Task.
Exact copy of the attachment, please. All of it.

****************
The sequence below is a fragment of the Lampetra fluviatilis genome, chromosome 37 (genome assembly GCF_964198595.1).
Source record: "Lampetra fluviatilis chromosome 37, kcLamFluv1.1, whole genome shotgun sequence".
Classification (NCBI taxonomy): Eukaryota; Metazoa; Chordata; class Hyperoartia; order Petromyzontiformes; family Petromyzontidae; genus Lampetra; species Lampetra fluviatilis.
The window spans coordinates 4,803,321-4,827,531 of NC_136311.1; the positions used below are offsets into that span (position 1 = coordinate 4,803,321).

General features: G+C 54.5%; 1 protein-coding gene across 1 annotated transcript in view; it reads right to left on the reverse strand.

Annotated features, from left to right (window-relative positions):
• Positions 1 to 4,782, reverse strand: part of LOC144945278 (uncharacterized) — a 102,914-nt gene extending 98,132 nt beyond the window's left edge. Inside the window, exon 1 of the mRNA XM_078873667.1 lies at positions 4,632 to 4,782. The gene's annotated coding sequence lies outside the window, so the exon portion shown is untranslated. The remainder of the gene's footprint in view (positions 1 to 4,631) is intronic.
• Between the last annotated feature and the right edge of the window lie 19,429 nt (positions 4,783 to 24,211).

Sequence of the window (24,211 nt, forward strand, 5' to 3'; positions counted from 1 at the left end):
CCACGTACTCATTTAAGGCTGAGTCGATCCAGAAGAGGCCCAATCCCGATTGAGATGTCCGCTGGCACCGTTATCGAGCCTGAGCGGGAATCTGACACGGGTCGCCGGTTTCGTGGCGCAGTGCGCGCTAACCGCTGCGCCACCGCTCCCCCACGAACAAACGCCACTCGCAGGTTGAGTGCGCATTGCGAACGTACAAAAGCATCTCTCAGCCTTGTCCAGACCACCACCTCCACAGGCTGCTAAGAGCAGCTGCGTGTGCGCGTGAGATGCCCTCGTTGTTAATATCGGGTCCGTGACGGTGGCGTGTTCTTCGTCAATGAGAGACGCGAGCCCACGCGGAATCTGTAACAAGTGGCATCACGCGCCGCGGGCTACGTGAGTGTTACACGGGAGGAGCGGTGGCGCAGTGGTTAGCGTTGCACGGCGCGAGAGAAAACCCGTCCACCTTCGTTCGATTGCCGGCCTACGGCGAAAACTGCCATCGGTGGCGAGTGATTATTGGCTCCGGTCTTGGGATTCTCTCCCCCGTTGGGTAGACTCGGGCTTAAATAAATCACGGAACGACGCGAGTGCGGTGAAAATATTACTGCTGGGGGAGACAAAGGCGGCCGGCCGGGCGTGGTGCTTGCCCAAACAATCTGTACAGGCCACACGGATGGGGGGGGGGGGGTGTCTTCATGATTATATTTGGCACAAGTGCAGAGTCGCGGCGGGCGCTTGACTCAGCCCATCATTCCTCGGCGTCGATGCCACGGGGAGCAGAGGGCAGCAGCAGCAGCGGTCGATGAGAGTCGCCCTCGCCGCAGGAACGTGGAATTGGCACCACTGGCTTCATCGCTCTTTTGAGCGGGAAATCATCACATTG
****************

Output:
The sequence below is a fragment of the Lampetra fluviatilis genome, chromosome 37 (genome assembly GCF_964198595.1).
Source record: "Lampetra fluviatilis chromosome 37, kcLamFluv1.1, whole genome shotgun sequence".
Classification (NCBI taxonomy): Eukaryota; Metazoa; Chordata; class Hyperoartia; order Petromyzontiformes; family Petromyzontidae; genus Lampetra; species Lampetra fluviatilis.
The window spans coordinates 4,803,321-4,827,531 of NC_136311.1; the positions used below are offsets into that span (position 1 = coordinate 4,803,321).

General features: G+C 54.5%; 1 protein-coding gene across 1 annotated transcript in view; it reads right to left on the reverse strand.

Annotated features, from left to right (window-relative positions):
• Positions 1 to 4,782, reverse strand: part of LOC144945278 (uncharacterized) — a 102,914-nt gene extending 98,132 nt beyond the window's left edge. Inside the window, exon 1 of the mRNA XM_078873667.1 lies at positions 4,632 to 4,782. The gene's annotated coding sequence lies outside the window, so the exon portion shown is untranslated. The remainder of the gene's footprint in view (positions 1 to 4,631) is intronic.
• Between the last annotated feature and the right edge of the window lie 19,429 nt (positions 4,783 to 24,211).

Sequence of the window (24,211 nt, forward strand, 5' to 3'; positions counted from 1 at the left end):
CCACGTACTCATTTAAGGCTGAGTCGATCCAGAAGAGGCCCAATCCCGATTGAGATGTCCGCTGGCACCGTTATCGAGCCTGAGCGGGAATCTGACACGGGTCGCCGGTTTCGTGGCGCAGTGCGCGCTAACCGCTGCGCCACCGCTCCCCCACGAACAAACGCCACTCGCAGGTTGAGTGCGCATTGCGAACGTACAAAAGCATCTCTCAGCCTTGTCCAGACCACCACCTCCACAGGCTGCTAAGAGCAGCTGCGTGTGCGCGTGAGATGCCCTCGTTGTTAATATCGGGTCCGTGACGGTGGCGTGTTCTTCGTCAATGAGAGACGCGAGCCCACGCGGAATCTGTAACAAGTGGCATCACGCGCCGCGGGCTACGTGAGTGTTACACGGGAGGAGCGGTGGCGCAGTGGTTAGCGTTGCACGGCGCGAGAGAAAACCCGTCCACCTTCGTTCGATTGCCGGCCTACGGCGAAAACTGCCATCGGTGGCGAGTGATTATTGGCTCCGGTCTTGGGATTCTCTCCCCCGTTGGGTAGACTCGGGCTTAAATAAATCACGGAACGACGCGAGTGCGGTGAAAATATTACTGCTGGGGGAGACAAAGGCGGCCGGCCGGGCGTGGTGCTTGCCCAAACAATCTGTACAGGCCACACGGATGGGGGGGGGGGGGTGTCTTCATGATTATATTTGGCACAAGTGCAGAGTCGCGGCGGGCGCTTGACTCAGCCCATCATTCCTCGGCGTCGATGCCACGGGGAGCAGAGGGCAGCAGCAGCAGCGGTCGATGAGAGTCGCCCTCGCCGCAGGAACGTGGAATTGGCACCACTGGCTTCATCGCTCTTTTGAGCGGGAAATCATCACATTG